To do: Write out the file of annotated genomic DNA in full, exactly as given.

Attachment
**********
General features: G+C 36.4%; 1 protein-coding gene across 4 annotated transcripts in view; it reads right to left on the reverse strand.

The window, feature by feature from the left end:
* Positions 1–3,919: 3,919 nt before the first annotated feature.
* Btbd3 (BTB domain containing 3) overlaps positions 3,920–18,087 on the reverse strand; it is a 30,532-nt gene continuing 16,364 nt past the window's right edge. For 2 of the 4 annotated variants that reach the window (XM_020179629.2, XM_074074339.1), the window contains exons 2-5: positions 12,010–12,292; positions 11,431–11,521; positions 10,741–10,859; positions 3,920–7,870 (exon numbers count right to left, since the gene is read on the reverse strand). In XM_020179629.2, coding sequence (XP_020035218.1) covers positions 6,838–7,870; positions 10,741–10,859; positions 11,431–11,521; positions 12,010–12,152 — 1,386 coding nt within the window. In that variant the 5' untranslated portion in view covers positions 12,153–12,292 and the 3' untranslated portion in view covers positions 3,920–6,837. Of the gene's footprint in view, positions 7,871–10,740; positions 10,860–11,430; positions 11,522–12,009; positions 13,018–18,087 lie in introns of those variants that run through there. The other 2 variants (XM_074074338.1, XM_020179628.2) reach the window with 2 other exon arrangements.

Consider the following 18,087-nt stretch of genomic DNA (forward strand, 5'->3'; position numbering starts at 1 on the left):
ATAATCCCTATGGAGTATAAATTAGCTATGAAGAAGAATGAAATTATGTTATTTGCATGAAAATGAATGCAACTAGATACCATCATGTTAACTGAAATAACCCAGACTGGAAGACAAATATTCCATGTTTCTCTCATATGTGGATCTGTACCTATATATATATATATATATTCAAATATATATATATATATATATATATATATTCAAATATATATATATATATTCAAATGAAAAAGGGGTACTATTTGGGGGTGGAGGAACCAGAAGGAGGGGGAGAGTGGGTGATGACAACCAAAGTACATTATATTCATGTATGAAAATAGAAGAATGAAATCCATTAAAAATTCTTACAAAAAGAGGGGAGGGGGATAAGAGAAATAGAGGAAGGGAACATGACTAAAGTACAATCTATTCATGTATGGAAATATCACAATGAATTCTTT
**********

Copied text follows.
General features: G+C 36.4%; 1 protein-coding gene across 4 annotated transcripts in view; it reads right to left on the reverse strand.

The window, feature by feature from the left end:
* Positions 1–3,919: 3,919 nt before the first annotated feature.
* Btbd3 (BTB domain containing 3) overlaps positions 3,920–18,087 on the reverse strand; it is a 30,532-nt gene continuing 16,364 nt past the window's right edge. For 2 of the 4 annotated variants that reach the window (XM_020179629.2, XM_074074339.1), the window contains exons 2-5: positions 12,010–12,292; positions 11,431–11,521; positions 10,741–10,859; positions 3,920–7,870 (exon numbers count right to left, since the gene is read on the reverse strand). In XM_020179629.2, coding sequence (XP_020035218.1) covers positions 6,838–7,870; positions 10,741–10,859; positions 11,431–11,521; positions 12,010–12,152 — 1,386 coding nt within the window. In that variant the 5' untranslated portion in view covers positions 12,153–12,292 and the 3' untranslated portion in view covers positions 3,920–6,837. Of the gene's footprint in view, positions 7,871–10,740; positions 10,860–11,430; positions 11,522–12,009; positions 13,018–18,087 lie in introns of those variants that run through there. The other 2 variants (XM_074074338.1, XM_020179628.2) reach the window with 2 other exon arrangements.

Consider the following 18,087-nt stretch of genomic DNA (forward strand, 5'->3'; position numbering starts at 1 on the left):
ATAATCCCTATGGAGTATAAATTAGCTATGAAGAAGAATGAAATTATGTTATTTGCATGAAAATGAATGCAACTAGATACCATCATGTTAACTGAAATAACCCAGACTGGAAGACAAATATTCCATGTTTCTCTCATATGTGGATCTGTACCTATATATATATATATATATTCAAATATATATATATATATATATATATATATTCAAATATATATATATATATTCAAATGAAAAAGGGGTACTATTTGGGGGTGGAGGAACCAGAAGGAGGGGGAGAGTGGGTGATGACAACCAAAGTACATTATATTCATGTATGAAAATAGAAGAATGAAATCCATTAAAAATTCTTACAAAAAGAGGGGAGGGGGATAAGAGAAATAGAGGAAGGGAACATGACTAAAGTACAATCTATTCATGTATGGAAATATCACAATGAATTCTTT